We must work together to solve global problems like COVID-19

To the Editor:
It’s been about a year since I wrote The Altamont Enterprise regarding the need for everyone to get vaccinated against COVID. Great progress has been made; still we have unnecessary mortality from the virus due to a lack of anti-COVID vaccinations on a national and global basis. The scientific data is incontrovertible that the vaccinations against COVID work for all except a minority of people who are primarily immunocompromised.

While we were busy trying to control the COVID-19 virus, it has been mutating and evolving. For example, this has resulted in a strain known as Omicron that is more contagious but typically less sickening. It can spread very quickly; human mortality has decreased but is still significant in individuals with other morbidity factors and those unusually susceptible to the strain of virus.

So far, the various approved vaccines and their boosters are largely meeting our immunological needs. However, with the millions of people who have active COVID-19 infections, there is a huge amount of virus in the world to mutate and evolve into new strains — which in turn will make it more difficult to control the virus.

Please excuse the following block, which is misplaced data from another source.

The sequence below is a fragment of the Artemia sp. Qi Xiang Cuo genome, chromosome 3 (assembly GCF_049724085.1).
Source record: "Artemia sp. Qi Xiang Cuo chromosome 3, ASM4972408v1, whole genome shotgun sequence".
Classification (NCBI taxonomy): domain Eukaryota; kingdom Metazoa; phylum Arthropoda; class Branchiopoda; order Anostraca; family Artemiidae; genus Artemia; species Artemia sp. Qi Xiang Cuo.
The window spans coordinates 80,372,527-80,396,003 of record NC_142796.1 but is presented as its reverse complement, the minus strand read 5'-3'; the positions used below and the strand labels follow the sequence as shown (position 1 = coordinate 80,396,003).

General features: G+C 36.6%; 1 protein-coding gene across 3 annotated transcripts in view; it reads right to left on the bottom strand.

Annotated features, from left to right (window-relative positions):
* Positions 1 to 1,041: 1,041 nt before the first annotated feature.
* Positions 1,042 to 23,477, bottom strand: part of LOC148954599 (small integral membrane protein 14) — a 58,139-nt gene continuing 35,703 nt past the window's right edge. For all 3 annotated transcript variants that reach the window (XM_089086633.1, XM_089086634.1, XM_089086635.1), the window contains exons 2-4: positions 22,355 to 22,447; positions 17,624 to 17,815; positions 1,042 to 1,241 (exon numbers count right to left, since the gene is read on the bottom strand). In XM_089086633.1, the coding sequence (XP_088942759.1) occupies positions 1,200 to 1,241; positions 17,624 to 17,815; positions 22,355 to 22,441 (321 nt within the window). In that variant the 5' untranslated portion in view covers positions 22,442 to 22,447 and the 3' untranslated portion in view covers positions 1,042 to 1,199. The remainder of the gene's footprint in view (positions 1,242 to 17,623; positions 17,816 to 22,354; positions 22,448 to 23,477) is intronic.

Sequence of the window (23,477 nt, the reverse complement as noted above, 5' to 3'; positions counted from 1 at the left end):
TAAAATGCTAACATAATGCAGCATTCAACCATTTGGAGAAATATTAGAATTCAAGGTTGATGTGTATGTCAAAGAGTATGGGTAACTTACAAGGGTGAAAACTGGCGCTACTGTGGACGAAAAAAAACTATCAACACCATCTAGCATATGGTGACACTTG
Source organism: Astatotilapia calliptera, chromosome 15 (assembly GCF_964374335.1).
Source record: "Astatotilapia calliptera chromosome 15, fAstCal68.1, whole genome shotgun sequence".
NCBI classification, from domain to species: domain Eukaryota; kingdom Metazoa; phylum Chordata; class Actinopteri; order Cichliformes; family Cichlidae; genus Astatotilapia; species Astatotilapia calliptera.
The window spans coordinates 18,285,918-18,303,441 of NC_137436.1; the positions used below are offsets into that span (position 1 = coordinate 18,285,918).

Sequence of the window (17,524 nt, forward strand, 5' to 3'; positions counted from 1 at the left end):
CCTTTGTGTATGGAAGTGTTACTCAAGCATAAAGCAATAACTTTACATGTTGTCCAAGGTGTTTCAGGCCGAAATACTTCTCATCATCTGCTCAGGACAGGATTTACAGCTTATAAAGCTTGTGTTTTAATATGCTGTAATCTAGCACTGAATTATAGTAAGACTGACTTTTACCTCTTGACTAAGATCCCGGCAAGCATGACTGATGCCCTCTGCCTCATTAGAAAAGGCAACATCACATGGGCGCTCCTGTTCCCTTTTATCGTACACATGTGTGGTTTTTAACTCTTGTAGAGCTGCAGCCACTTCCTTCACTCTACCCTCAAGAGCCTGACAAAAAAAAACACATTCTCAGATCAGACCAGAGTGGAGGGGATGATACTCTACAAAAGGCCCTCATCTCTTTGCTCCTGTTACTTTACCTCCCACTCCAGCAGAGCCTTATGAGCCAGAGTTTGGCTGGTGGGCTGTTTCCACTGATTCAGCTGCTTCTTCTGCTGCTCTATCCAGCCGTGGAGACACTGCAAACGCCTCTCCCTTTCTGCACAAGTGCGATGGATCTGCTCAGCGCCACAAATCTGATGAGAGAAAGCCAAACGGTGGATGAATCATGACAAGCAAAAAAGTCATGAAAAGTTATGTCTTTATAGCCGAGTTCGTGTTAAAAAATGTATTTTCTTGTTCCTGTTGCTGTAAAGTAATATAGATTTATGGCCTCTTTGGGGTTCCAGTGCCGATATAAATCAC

Therefore, I advocate the vaccination of all the people on the globe for COVID-19 to make it less likely for new strains to appear and to allow us to continue coming up with vaccines and other methods that will control the disease in a scientific manner. Countries like the United States, China, Russia, the United Kingdom, Germany, Italy, Japan, and France should lead the way in seeing that the world is vaccinated.

They should work closely with the United Nations so that we have some overall coordination. The lives saved may be yours and your relatives; it’s time that we not only cause global problems but we work together to solve them.

It is to the advantage of the COVID virus to have longer lasting, easier transmitting infections than it is to be highly pathogenic and kill their host (people). However, it is possible that something will evolve within the virus that could make it worse for mankind, harder to control, with possible long-term effects.

If we want to interrupt this virus evolution then we need to tackle this on a global basis and it should be our highest priority for health problems on this Earth.

Dr. Ward Stone


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